An Afternoon With The Master of Suspense in Pasadena: Personal Challenge, Day 104 (12.29.12)

MV5BODAwNDI5NjIwN15BMl5BanBnXkFtZTcwNjc4ODc2OA@@._V1._SY317_The temperatures have dropped and the tourists have arrived.  It is almost the New Year here in Pasadena.  You see the Rose Parade bleachers lining Colorado while out-of-towners try to find things to do in Old Town.  I thought I could duck into a movie theater to avoid the crowds but I was wrong.

I made my way to the Lammle Playhouse 7 theater on Colorado, right next to Vroman’s bookstore.  This was my first time taking in a show at the Pasadena Laemmle and the first time I had seen a line of patrons waiting to purchase a ticket.

I had been debating between going to the iPic theaters, Arclight and the Laemmle but the Laemmle won based on their film selections, specifically the film Hitchcock.  I have been a Hitchcock fan since I was a young girl and I first saw Psycho.  Many of my friends don’t share in my taste for the darker directors like Hitchcock (and Tim Burton, my second favorite filmmaker).  So I decided to go on my own and was pleasantly surprised to see the theater was packed.  (I also noticed that I was the youngest person in the audience).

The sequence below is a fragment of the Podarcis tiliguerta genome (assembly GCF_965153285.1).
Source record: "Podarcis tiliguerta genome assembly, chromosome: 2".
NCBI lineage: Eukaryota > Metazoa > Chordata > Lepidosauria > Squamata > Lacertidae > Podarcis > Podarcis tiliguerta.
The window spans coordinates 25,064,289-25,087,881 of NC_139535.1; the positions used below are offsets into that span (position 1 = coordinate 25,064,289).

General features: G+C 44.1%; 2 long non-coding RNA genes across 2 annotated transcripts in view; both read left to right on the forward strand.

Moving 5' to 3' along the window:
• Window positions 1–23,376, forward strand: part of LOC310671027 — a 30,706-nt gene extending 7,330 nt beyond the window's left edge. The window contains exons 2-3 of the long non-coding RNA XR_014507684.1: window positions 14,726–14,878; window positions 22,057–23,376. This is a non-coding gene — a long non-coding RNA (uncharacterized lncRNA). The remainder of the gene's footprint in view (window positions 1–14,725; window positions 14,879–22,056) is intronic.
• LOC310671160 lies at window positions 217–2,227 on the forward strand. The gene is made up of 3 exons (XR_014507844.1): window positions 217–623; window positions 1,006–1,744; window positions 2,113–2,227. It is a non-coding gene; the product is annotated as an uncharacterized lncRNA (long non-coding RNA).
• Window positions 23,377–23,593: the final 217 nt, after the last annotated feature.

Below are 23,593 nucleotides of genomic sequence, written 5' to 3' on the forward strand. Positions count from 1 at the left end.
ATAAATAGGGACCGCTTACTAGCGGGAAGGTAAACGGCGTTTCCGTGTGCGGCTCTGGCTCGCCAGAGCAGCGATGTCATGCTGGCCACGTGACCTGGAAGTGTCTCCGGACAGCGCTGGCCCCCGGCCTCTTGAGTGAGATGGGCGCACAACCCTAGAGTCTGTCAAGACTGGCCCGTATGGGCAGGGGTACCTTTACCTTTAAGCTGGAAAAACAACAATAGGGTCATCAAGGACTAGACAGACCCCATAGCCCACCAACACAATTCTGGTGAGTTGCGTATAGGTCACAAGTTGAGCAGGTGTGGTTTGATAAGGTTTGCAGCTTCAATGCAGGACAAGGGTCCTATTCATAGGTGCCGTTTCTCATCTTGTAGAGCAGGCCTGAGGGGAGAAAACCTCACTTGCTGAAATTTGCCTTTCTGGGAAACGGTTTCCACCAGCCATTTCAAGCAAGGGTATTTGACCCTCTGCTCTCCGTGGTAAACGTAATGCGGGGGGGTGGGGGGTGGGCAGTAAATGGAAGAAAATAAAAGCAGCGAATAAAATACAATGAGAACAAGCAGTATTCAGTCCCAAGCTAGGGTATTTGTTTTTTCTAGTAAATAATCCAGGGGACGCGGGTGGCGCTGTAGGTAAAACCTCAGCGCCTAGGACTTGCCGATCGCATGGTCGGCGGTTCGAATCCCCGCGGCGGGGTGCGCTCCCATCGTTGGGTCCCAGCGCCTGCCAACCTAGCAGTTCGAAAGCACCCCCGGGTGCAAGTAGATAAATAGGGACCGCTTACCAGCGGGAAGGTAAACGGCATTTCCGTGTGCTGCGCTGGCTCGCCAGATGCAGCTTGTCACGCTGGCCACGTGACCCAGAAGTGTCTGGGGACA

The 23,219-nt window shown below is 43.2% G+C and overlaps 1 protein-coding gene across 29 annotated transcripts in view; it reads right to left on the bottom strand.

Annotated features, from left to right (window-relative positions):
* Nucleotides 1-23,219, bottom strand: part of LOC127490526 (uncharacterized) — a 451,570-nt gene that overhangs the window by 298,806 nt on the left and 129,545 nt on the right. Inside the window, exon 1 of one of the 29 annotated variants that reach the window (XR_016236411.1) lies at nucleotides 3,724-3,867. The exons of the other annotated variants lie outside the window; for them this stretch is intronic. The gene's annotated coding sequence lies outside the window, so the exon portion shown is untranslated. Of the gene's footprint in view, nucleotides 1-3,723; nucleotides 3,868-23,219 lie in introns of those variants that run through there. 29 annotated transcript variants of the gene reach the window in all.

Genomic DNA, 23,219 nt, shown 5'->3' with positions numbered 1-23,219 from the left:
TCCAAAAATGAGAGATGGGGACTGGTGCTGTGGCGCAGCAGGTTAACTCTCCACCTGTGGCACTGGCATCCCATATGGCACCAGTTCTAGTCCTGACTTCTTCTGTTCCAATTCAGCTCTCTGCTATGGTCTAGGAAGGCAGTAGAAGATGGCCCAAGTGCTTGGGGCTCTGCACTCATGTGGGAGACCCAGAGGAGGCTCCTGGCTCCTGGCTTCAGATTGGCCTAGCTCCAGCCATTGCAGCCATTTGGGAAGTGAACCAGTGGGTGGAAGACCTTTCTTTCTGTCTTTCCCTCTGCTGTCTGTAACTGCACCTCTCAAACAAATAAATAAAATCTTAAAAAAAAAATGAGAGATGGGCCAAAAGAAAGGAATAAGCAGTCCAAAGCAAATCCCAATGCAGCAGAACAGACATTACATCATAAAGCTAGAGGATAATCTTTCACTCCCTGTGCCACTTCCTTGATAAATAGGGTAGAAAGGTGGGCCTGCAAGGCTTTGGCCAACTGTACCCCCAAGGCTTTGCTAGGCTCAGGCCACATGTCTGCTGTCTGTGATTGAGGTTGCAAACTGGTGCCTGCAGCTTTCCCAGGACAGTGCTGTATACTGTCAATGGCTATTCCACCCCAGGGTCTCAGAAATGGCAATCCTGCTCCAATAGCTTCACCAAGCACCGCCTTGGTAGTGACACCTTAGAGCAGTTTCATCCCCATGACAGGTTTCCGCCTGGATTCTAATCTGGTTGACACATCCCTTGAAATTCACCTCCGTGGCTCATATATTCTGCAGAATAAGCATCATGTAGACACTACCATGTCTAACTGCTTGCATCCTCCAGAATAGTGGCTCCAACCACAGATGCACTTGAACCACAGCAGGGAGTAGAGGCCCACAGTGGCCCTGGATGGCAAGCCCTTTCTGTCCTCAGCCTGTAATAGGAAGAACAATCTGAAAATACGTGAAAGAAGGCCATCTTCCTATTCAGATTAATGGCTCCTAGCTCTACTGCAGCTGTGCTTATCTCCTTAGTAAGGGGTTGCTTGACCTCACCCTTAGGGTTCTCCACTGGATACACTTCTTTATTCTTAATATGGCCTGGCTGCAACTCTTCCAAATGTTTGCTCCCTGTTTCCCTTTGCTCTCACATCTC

I know the critics haven’t been kind to this film but I loved it.  Psycho is my favorite Hitchcock film so seeing the story behind the making of the film play out on the big screen with Sir Anthony Hopkins and Dame Helen Mirren was a twisted dream come true.  I am now an even bigger fan of the Hitchcock films (if that was even possible, I did write my Senior Thesis in college on the Hitchcock narrative).  But now I have a love and appreciation for Alma Reville, aka Mrs. Hitchcock.  She was truly the driving force behind the madness, the genius and the man.  Dame Helen Mirren was divine, demure, and once again, a strong kick-ass female character.  And of course Sir Anthony Hopkins was a genius, transforming himself into the Master of Suspense.  I could watch this film over and over again with these two brilliant actors at the helm.  Toni Collette does a superb job as Peggy Robertson, Hitchcock’s overworked assistant and secretary.  I was even impressed by Scarlett Johansson’s portrayal of Janet Leigh but I could do without Jessica Biel as Vera Miles.

It is a rare occasion these days when I leave a movie theater thinking, “I can’t wait to see that again.”  I felt that way after Hitchcock (and I even stayed until the end to see the after the credits Hitchcock departure).  I even went next door to Vroman’s to buy the book, “Alfred Hitchcock and The Making of Psycho” by Stephen Rebello, on which the film is based.  Now, I am at home, wrapped up in my USC snuggie with a glass in hand ready for a Hitchcock marathon.  I’ll give you one guess as to which film I am going to start with.

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